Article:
Crazee Golf

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3 out of 5 stars
CrazeeGolf Crazee Golf installation shot Sarah Woodfine-Joby Williamson.jpg
Installation view of Crazee Golf at Tintype, showing Sarah Woodfine and Joby Williamson

The playful tendencies of art are often figured in terms of cerebral pursuits, yet Oona and Teresa Grimes's new show at the bijou Tintype gallery celebrates a humbler and more democratic game: the wacky world of crazy golf. 'Bagatelle, The Jump, Egyptian Pyramids…'; a microcosm of variety is invoked by the voiceover to Tony Grisoni's film 'Rachel Weisz & A Quantum of Golf', a yarn in the spirit of Italo Calvino.

Literary references abound, not least in Clunie Reid's use of hacked-up copies of 'Fifty Shades of Grey' as fiendish obstacles. Dorothy meets Donald Judd (rather than the Wizard of Oz) in Sarah Woodfine's work, while 'Alice in Wonderland' is the subject of Oona Grimes's exquisitely drawn pack of cards 'Alice's Holes'. There's also straightforward storytelling: Jordan Baseman's 'The First Alcoholic', about a former 'putt-putt miniature golf champion', is written in a style so hardboiled it makes James Ellroy seem verbose.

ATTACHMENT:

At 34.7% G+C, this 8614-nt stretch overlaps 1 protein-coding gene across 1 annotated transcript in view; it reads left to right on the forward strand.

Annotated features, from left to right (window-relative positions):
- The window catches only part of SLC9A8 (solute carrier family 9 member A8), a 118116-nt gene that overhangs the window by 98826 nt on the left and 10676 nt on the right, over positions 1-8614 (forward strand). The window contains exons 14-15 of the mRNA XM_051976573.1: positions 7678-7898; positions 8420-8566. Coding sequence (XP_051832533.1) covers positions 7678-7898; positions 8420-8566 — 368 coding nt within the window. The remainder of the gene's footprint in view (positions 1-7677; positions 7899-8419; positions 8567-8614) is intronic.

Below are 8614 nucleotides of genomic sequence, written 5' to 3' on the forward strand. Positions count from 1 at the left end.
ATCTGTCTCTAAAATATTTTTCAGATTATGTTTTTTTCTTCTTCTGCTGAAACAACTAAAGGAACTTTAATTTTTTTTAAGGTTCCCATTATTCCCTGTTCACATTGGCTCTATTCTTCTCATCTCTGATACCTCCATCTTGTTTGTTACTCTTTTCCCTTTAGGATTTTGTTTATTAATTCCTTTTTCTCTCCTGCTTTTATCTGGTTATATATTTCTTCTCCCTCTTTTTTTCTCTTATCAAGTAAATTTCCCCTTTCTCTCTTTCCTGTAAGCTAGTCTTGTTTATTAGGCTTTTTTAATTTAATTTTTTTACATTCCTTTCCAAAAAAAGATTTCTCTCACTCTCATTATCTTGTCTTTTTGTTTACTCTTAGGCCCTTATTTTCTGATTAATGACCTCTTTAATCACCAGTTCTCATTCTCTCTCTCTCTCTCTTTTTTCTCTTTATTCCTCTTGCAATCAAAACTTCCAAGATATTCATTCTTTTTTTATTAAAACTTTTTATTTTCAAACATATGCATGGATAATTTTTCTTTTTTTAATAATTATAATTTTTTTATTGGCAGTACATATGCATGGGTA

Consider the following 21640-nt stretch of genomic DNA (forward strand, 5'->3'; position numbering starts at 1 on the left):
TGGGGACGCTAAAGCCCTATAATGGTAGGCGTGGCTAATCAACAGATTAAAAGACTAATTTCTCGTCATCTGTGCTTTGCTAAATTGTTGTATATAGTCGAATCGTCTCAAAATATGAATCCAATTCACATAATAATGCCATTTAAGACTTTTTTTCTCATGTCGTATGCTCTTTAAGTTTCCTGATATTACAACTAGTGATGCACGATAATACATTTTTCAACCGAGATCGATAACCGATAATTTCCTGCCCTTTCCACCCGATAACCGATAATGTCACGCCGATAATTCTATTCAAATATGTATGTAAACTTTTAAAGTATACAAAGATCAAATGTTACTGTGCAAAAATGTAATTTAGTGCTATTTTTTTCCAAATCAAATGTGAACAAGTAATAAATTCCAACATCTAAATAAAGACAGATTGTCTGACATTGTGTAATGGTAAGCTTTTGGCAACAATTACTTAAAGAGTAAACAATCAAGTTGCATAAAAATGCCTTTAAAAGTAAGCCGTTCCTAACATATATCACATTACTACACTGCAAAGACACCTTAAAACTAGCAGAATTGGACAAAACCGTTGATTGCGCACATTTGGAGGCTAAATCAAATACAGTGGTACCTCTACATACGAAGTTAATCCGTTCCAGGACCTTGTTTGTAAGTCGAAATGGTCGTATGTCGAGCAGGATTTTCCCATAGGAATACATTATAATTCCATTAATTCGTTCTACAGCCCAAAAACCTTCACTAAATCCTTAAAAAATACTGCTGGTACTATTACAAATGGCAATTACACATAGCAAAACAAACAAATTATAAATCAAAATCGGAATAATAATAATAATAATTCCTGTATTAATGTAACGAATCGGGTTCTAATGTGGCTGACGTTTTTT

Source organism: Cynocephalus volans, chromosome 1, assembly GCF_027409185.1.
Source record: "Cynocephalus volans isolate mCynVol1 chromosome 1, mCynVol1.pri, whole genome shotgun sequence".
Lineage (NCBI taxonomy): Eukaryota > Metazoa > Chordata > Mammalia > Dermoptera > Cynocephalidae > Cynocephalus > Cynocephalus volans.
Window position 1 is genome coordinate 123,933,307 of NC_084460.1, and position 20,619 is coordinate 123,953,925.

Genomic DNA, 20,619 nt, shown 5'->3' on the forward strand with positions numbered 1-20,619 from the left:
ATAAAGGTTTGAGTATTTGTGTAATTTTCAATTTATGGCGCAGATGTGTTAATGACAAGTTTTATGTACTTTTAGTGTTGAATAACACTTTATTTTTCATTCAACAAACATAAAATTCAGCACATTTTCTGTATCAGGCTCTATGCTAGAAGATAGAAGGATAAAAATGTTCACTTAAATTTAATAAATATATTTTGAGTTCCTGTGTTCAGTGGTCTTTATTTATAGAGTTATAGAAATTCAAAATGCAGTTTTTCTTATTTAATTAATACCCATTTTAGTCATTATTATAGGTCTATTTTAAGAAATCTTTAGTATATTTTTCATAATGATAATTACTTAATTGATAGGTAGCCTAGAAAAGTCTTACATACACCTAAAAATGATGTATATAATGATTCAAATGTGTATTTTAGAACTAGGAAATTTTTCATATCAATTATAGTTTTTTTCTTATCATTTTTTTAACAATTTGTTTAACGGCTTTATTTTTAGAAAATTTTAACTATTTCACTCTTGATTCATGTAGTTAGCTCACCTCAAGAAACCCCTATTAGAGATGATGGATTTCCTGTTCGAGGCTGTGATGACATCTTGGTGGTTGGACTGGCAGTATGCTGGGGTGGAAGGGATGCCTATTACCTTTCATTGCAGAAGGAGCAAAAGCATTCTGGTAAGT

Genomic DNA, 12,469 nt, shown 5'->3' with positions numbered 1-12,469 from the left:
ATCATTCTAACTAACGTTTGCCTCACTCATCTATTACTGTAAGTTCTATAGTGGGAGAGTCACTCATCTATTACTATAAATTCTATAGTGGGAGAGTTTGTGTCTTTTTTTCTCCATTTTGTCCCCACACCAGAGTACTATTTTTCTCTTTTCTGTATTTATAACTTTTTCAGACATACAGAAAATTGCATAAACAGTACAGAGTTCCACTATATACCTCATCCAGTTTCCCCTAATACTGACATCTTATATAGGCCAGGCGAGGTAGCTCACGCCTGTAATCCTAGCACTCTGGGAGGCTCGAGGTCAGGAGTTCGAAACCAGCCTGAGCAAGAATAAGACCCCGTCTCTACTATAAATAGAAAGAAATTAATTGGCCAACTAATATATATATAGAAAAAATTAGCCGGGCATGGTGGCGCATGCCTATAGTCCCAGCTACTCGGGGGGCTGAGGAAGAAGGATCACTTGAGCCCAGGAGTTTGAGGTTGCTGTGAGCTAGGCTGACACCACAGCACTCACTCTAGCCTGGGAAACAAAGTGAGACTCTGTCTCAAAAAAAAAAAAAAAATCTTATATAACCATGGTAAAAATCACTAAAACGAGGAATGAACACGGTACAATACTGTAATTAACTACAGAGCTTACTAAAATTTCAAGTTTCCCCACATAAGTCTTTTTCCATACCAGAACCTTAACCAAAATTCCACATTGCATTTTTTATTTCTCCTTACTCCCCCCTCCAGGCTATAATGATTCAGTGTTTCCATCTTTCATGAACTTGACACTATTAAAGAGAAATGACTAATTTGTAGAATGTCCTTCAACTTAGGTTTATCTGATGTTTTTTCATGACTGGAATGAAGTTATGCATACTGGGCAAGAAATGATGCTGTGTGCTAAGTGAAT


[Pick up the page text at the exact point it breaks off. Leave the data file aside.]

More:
Those blighted by memories of dilapidated courses in seaside resorts can take solace in William Cobbing's photographs of crumbling hazards and bunkers returning to the earth. Their sedimentary layering resonates with Jo Addison's 'Think-thing (Rainbow)', a bowed shape seemingly made of clay, and its mute companion, 'Drawing (Holes)'. Other relationships are also pleasingly thoughtful. From the gallery landing you can see a triangular red flag on the flat roof below, fluorescent balls scattered around it, the result of Joby Williamson's invitation to whack one through a hole at the top of the rear window.

Richard Wentworth's piece 'Flightpath' occupies the pane below: black silicone discs, squashed in vitro, suggest at first swings gone awry from Williamson's putter, then gradually resolve into mysterious overlays for the sky – perhaps a reminder that while you may be concentrating on the ball at your feet you should still keep one eye on the horizon.

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